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China stifles opposition, puts brakes on change; Leaders wish to avoid destabilizing protests

THE BALTIMORE SUN

BEIJING -- At a time when the majority of the world's nations hold democratic elections, the recent scenes here have seemed like footage from a Cold War newsreel.

Behind closed doors and surrounded by police, Chinese courts sentenced three democracy advocates to double-digit prison terms last month for trying to form the first open opposition party. Judges also sent labor activist Zhang Shanguang to jail for 10 years because he spoke to the U.S.-funded Radio Free Asia about protesting farmers.

The harsh sentences were part of the toughest crackdown since 1996 and came at the end of a year in which the Communist Party had allowed a measure of political freedom.

Intellectuals were able to write about and discuss such taboo subjects as human rights and national elections. Some saw the apparent thaw as a sign that China might be slowly heading toward a more open system.

With politically sensitive anniversaries approaching and laid-off state workers continuing to stage protests, however, Beijing moved to choke off opposition.

"Any factors that could jeopardize our stability must be annihilated in the early stages," warned Chinese President Jiang Zemin in the kind of threatening rhetoric that has filled state-run newspapers recently.

Nine years after the collapse of the Berlin Wall and eight years since the disintegration of the Soviet Union, China is an anomaly among the world's major powers.

While the late Deng Xiaoping's market reforms have dramatically raised living standards during the past two decades, Chinese leaders continue to resist political change because they can and because they fear the consequences if they don't.

China's turbulent history, which has included civil war, the Cultural Revolution (1966-1976) and massive famine during Mao Tse-tung's Great Leap Forward, has left people here with an acute fear of chaos.

The party cracked down last month, in part, because it worries that upcoming anniversaries could set the stage for anti-government rallies. This year marks the 50th anniversary of the founding of the People's Republic of China, the 80th anniversary of the May 4, 1919, student protests in Beijing and the 10th year since the massacre of democracy demonstrators near Tiananmen Square.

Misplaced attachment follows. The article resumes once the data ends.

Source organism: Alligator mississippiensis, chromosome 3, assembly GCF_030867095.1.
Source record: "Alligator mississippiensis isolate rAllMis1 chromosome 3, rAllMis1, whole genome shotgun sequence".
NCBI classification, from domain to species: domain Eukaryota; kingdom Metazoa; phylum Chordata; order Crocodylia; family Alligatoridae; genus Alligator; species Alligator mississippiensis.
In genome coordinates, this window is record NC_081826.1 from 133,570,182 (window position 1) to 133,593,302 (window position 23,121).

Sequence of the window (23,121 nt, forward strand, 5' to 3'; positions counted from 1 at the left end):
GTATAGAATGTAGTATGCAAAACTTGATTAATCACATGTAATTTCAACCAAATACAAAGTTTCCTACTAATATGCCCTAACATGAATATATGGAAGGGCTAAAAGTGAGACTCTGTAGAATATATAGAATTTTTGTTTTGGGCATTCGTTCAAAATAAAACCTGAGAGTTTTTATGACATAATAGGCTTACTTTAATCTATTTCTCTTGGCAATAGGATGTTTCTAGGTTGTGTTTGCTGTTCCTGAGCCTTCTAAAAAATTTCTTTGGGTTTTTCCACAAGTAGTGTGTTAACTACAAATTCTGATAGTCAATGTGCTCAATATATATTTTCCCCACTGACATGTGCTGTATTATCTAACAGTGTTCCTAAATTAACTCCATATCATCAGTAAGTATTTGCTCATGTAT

China's leaders believe that if they loosen the reins too quickly, they could end up like Russia -- which many here view as the ultimate post-socialist nightmare. Nor does the regime want a repeat of the Tiananmen democracy uprising that ended in the army's slaughter of hundreds of unarmed protesters.

"The lesson the party learned from 1989 is that a little relaxation leads to a million people in Tiananmen Square," says Orville Schell, a longtime China watcher and dean of the School of Journalism at the University of California at Berkeley.

China's leaders haven't embraced democracy, in part, because they haven't had to. The government maintains power through control of the army and an effective security force, which can shut down potential rivals like the fledgling China Democracy Party, whose leaders were sentenced last month.

Party organizers Xu Wenli, Qin Yongmin, and Wang Youcai received 13, 12 and 11 years respectively for "subversion" after trials in which Wang and Qin did not have legal counsel.

Beijing has kept pressure for political change in check by reaching a tacit understanding with the people. In exchange for improved living standards, citizens seem to have quietly agreed not to challenge the party's supremacy.